The Nazis paid a heavy price.
The Germans suffered over a thousand casualties in the first week of fighting alone. The Germans had to spend more time subduing the Warsaw Ghetto than they did conquering the entire nations of Poland or France.
But since the Jews were hampered by having very few weapons, that made it easier for Hitler’s thugs to eventually prevail.
The Warsaw Jews knew they had almost no chance of survival. They decided that it was better to die fighting than to die in a gas chamber. …the key impediment to resistance was shortage of arms. According to Holocaust historian Abram L. Sachar: “The indispensable need, of course, was arms. As soon as some Jews, even in the camps themselves, obtained possession of a weapon, however pathetically inadequate—a rifle, an ax, a sewer cover, a homemade bomb—they used it and often took Nazis with them to death.” Thus, “the difference between resistance and submission depended very largely upon who was in possession of the arms that back up the will to do or die.”
And what’s the bottom line?
…“If someone comes to kill you, rise up and kill him first,” says the Talmud. [Babylonian Talmud, Tractate Sanhedrin, folio 72a.] That is the best response to mass murderers — in 1943, today and always.
If the manufactured outrage about Dr. Carson’s remarks are any indication, though, it appears that some people don’t believe in fighting back.
I’m not sure why, but I can’t help but suspect that statists want people to depend on government. Even if that means they are more vulnerable. And even though governments historically are the biggest threats to human existence!
Here’s another column worth sharing. It’s by Clayton Cramer for PJ Media and it’s a review of Stephen Halbrook’s new book about the Nazis and gun control.
The basic message is that gun control started out for ostensibly benign reasons under the Weimar Republic, but then was used for evil purposes by Hitler’s gang.
Stephen P. Halbrook’s…latest book, Gun Control in the Third Reich: Disarming the Jews and “Enemies of the State,” is an astonishing piece of scholarship: complete, careful, and thoughtful. …Halbrook traces the development of German gun control law… The problem…, as some pointed out when mandatory registration was under discussion in 1931, “in chaotic times, the lists of firearms owners would fall into the wrong hands, allowing unauthorized persons to seize arms and use them to commit unlawful acts” (p. 29). The lists did fall into the wrong hands — the Nazi government, after the 1933 elections. And they did use them to seize arms, especially from Jews and other “enemies of the state.” …when the time came that German Jews started to be loaded up on railroad cars and shipped to concentration camps, the writing was on the wall, and more than a few knew that they had little chance of getting out of this alive. But by that point, the Nazi government had used the registration lists dating from the Weimar Republic to disarm most German Jews.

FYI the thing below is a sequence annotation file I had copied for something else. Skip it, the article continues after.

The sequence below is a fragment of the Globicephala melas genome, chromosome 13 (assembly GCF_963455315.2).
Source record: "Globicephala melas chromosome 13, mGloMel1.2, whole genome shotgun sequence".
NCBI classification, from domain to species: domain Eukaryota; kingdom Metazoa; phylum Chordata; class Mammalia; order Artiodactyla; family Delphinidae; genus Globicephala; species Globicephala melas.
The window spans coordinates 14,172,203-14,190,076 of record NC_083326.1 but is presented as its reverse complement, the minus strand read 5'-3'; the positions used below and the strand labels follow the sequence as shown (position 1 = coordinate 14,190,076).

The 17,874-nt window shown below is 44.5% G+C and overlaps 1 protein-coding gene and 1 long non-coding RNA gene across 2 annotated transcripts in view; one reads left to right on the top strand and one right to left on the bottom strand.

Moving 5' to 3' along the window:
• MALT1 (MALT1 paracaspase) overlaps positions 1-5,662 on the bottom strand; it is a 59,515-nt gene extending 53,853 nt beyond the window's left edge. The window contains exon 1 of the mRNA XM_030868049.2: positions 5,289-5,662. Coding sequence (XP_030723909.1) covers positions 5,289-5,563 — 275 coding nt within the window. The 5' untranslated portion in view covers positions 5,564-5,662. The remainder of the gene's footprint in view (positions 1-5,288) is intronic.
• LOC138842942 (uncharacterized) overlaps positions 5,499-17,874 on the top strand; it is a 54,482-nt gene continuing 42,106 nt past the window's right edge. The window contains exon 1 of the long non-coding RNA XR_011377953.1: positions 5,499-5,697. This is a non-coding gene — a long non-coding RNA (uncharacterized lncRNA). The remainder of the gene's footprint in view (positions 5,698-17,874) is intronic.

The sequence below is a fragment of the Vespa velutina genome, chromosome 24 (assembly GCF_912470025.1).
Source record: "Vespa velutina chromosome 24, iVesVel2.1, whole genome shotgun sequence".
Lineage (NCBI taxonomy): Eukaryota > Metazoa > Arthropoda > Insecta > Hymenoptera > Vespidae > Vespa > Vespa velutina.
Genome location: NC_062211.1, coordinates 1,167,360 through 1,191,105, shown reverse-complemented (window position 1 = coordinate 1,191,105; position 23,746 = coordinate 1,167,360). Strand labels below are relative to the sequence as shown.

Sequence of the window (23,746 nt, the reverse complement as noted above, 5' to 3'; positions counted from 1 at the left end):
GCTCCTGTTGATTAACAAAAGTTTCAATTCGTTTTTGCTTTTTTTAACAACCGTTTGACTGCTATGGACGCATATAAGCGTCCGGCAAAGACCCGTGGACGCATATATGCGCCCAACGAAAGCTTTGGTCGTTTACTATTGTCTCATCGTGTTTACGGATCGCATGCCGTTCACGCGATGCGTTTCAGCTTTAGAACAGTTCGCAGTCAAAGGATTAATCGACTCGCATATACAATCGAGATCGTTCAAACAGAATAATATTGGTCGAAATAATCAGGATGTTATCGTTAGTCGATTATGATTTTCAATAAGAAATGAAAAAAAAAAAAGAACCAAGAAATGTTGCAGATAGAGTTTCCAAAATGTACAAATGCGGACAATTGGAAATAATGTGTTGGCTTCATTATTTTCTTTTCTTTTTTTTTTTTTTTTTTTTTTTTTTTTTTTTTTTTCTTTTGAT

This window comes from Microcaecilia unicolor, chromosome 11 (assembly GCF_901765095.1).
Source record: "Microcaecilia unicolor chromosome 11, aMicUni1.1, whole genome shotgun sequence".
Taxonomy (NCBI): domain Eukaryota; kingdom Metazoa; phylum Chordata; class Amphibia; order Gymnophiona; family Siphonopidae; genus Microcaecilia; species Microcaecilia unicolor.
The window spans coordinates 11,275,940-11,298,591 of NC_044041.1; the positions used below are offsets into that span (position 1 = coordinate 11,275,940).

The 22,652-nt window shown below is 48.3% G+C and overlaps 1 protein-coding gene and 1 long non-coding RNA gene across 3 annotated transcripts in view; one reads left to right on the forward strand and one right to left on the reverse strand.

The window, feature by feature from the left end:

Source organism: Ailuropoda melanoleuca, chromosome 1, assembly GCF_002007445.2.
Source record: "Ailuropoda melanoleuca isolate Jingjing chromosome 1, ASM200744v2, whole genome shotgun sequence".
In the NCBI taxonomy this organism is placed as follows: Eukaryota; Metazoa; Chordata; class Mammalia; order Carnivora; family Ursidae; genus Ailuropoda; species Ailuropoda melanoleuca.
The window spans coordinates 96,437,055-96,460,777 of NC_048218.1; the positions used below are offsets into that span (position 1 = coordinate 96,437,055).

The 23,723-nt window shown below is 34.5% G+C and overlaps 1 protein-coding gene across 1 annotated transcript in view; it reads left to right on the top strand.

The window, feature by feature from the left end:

Cramer adds his two cents to the analysis, pointing out that more guns at least would have made life more difficult for the Nazis without making life more difficult for the Jews.
Perhaps rifles and pistols in the hands of Germany’s Jews would not have seriously delayed the Holocaust, but the example of the Warsaw Ghetto, where Polish Jews with ten rifles and a few dozen pistols delayed the German Army for six weeks, suggests otherwise. How could Germany’s Jews being armed for resistance have made anything worse?
And that’s basically the moral of the story for the modern fight over gun control.
Bad people will always have access to guns, regardless of their legality.
And in some cases, those bad people will be in control of the government. And the track record of dictators and tyrants is clear. They want a disarmed citizenry.
But if guns are legal for law-abiding people (or if the people can keep their weapons in spite of bad laws), then at least the good people have a way of protecting themselves if circumstances require strong action.
Some clever folks on the left may assert that it’s not an either-or situation because they’re simply talking about provisions to promote “common-sense gun safety.” But as discussed the other day, their real agenda is the banning and confiscation of privately owned weapons.
So it’s easy to understand why most supporters of the 2nd Amendment prefer Dr. Carson’s plain-spoken wisdom over President Obama’s smooth-talking statism.